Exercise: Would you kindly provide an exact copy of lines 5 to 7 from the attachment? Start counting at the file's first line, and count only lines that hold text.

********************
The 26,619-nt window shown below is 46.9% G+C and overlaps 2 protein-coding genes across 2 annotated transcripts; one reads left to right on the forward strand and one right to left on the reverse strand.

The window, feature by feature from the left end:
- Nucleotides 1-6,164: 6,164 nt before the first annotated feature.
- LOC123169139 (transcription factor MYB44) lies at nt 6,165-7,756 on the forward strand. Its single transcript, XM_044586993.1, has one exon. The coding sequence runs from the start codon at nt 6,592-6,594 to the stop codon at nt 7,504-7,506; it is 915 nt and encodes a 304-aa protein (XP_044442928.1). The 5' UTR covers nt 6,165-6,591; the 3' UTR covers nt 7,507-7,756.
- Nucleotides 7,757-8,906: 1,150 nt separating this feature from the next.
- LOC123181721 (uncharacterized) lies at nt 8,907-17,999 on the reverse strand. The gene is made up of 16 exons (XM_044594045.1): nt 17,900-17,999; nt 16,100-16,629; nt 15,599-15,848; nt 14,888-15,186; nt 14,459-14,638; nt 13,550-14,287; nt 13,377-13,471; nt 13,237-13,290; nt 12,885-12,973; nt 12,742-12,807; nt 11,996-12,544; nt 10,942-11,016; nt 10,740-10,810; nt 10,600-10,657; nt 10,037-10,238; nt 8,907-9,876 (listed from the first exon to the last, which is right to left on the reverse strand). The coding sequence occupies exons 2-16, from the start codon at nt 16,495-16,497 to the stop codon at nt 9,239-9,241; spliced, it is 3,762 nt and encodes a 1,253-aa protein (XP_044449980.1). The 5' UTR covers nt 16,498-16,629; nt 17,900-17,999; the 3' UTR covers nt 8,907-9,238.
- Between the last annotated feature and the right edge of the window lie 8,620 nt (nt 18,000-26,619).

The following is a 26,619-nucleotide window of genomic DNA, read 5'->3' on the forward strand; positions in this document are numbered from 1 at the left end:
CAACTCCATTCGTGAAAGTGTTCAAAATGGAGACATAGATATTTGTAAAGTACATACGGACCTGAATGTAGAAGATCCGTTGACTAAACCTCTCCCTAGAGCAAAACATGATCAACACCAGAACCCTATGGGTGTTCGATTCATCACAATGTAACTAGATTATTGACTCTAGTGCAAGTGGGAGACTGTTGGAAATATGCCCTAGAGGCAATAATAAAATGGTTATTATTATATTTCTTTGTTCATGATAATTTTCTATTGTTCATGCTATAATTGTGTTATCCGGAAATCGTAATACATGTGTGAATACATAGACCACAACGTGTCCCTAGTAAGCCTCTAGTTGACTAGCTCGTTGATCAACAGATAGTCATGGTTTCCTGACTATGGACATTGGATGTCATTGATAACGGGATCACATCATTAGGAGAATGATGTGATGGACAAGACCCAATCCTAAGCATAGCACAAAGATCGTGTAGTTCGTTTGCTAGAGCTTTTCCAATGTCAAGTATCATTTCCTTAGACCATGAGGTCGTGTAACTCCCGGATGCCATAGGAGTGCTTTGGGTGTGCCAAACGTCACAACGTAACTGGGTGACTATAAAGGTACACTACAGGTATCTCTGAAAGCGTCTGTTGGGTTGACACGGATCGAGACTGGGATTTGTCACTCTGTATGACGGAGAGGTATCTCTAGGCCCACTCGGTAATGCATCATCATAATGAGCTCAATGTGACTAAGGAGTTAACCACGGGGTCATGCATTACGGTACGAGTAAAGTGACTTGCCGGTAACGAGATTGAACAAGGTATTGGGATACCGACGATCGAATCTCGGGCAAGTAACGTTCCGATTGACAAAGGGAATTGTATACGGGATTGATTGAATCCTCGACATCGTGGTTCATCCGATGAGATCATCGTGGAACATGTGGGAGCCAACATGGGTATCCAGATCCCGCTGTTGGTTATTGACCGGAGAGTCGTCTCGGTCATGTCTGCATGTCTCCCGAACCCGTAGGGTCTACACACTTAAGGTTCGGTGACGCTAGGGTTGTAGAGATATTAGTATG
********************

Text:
- Nucleotides 7,757-8,906: 1,150 nt separating this feature from the next.
- LOC123181721 (uncharacterized) lies at nt 8,907-17,999 on the reverse strand. The gene is made up of 16 exons (XM_044594045.1): nt 17,900-17,999; nt 16,100-16,629; nt 15,599-15,848; nt 14,888-15,186; nt 14,459-14,638; nt 13,550-14,287; nt 13,377-13,471; nt 13,237-13,290; nt 12,885-12,973; nt 12,742-12,807; nt 11,996-12,544; nt 10,942-11,016; nt 10,740-10,810; nt 10,600-10,657; nt 10,037-10,238; nt 8,907-9,876 (listed from the first exon to the last, which is right to left on the reverse strand). The coding sequence occupies exons 2-16, from the start codon at nt 16,495-16,497 to the stop codon at nt 9,239-9,241; spliced, it is 3,762 nt and encodes a 1,253-aa protein (XP_044449980.1). The 5' UTR covers nt 16,498-16,629; nt 17,900-17,999; the 3' UTR covers nt 8,907-9,238.
- Between the last annotated feature and the right edge of the window lie 8,620 nt (nt 18,000-26,619).